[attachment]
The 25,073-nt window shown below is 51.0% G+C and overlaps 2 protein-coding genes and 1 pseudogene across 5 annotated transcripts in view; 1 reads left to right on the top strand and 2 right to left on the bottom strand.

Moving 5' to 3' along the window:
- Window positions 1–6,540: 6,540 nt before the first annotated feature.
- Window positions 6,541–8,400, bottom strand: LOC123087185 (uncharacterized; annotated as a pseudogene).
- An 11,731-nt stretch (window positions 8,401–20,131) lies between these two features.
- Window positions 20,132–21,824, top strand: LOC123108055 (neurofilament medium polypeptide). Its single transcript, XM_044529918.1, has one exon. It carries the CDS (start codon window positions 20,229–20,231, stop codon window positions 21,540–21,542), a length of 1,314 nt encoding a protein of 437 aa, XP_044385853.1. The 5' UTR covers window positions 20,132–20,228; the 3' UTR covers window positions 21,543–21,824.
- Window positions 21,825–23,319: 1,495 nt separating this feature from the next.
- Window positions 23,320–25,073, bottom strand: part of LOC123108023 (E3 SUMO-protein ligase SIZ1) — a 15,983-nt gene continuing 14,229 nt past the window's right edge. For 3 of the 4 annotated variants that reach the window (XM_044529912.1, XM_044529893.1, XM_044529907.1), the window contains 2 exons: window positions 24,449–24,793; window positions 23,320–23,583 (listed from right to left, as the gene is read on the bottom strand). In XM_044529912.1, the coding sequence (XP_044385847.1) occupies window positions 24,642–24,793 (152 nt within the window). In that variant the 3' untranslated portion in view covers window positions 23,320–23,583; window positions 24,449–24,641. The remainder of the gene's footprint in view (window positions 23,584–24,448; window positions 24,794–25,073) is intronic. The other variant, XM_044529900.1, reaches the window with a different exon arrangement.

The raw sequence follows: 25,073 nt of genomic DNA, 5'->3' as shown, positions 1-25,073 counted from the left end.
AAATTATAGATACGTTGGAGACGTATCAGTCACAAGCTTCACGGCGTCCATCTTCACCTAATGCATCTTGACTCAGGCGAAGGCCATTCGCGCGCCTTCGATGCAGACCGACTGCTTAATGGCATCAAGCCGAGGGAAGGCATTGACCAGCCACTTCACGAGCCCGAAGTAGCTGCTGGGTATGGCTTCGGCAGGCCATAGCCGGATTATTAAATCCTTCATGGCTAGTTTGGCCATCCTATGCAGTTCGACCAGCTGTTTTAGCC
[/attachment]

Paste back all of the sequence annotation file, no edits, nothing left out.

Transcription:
The 25,073-nt window shown below is 51.0% G+C and overlaps 2 protein-coding genes and 1 pseudogene across 5 annotated transcripts in view; 1 reads left to right on the top strand and 2 right to left on the bottom strand.

Moving 5' to 3' along the window:
- Window positions 1–6,540: 6,540 nt before the first annotated feature.
- Window positions 6,541–8,400, bottom strand: LOC123087185 (uncharacterized; annotated as a pseudogene).
- An 11,731-nt stretch (window positions 8,401–20,131) lies between these two features.
- Window positions 20,132–21,824, top strand: LOC123108055 (neurofilament medium polypeptide). Its single transcript, XM_044529918.1, has one exon. It carries the CDS (start codon window positions 20,229–20,231, stop codon window positions 21,540–21,542), a length of 1,314 nt encoding a protein of 437 aa, XP_044385853.1. The 5' UTR covers window positions 20,132–20,228; the 3' UTR covers window positions 21,543–21,824.
- Window positions 21,825–23,319: 1,495 nt separating this feature from the next.
- Window positions 23,320–25,073, bottom strand: part of LOC123108023 (E3 SUMO-protein ligase SIZ1) — a 15,983-nt gene continuing 14,229 nt past the window's right edge. For 3 of the 4 annotated variants that reach the window (XM_044529912.1, XM_044529893.1, XM_044529907.1), the window contains 2 exons: window positions 24,449–24,793; window positions 23,320–23,583 (listed from right to left, as the gene is read on the bottom strand). In XM_044529912.1, the coding sequence (XP_044385847.1) occupies window positions 24,642–24,793 (152 nt within the window). In that variant the 3' untranslated portion in view covers window positions 23,320–23,583; window positions 24,449–24,641. The remainder of the gene's footprint in view (window positions 23,584–24,448; window positions 24,794–25,073) is intronic. The other variant, XM_044529900.1, reaches the window with a different exon arrangement.

The raw sequence follows: 25,073 nt of genomic DNA, 5'->3' as shown, positions 1-25,073 counted from the left end.
AAATTATAGATACGTTGGAGACGTATCAGTCACAAGCTTCACGGCGTCCATCTTCACCTAATGCATCTTGACTCAGGCGAAGGCCATTCGCGCGCCTTCGATGCAGACCGACTGCTTAATGGCATCAAGCCGAGGGAAGGCATTGACCAGCCACTTCACGAGCCCGAAGTAGCTGCTGGGTATGGCTTCGGCAGGCCATAGCCGGATTATTAAATCCTTCATGGCTAGTTTGGCCATCCTATGCAGTTCGACCAGCTGTTTTAGCC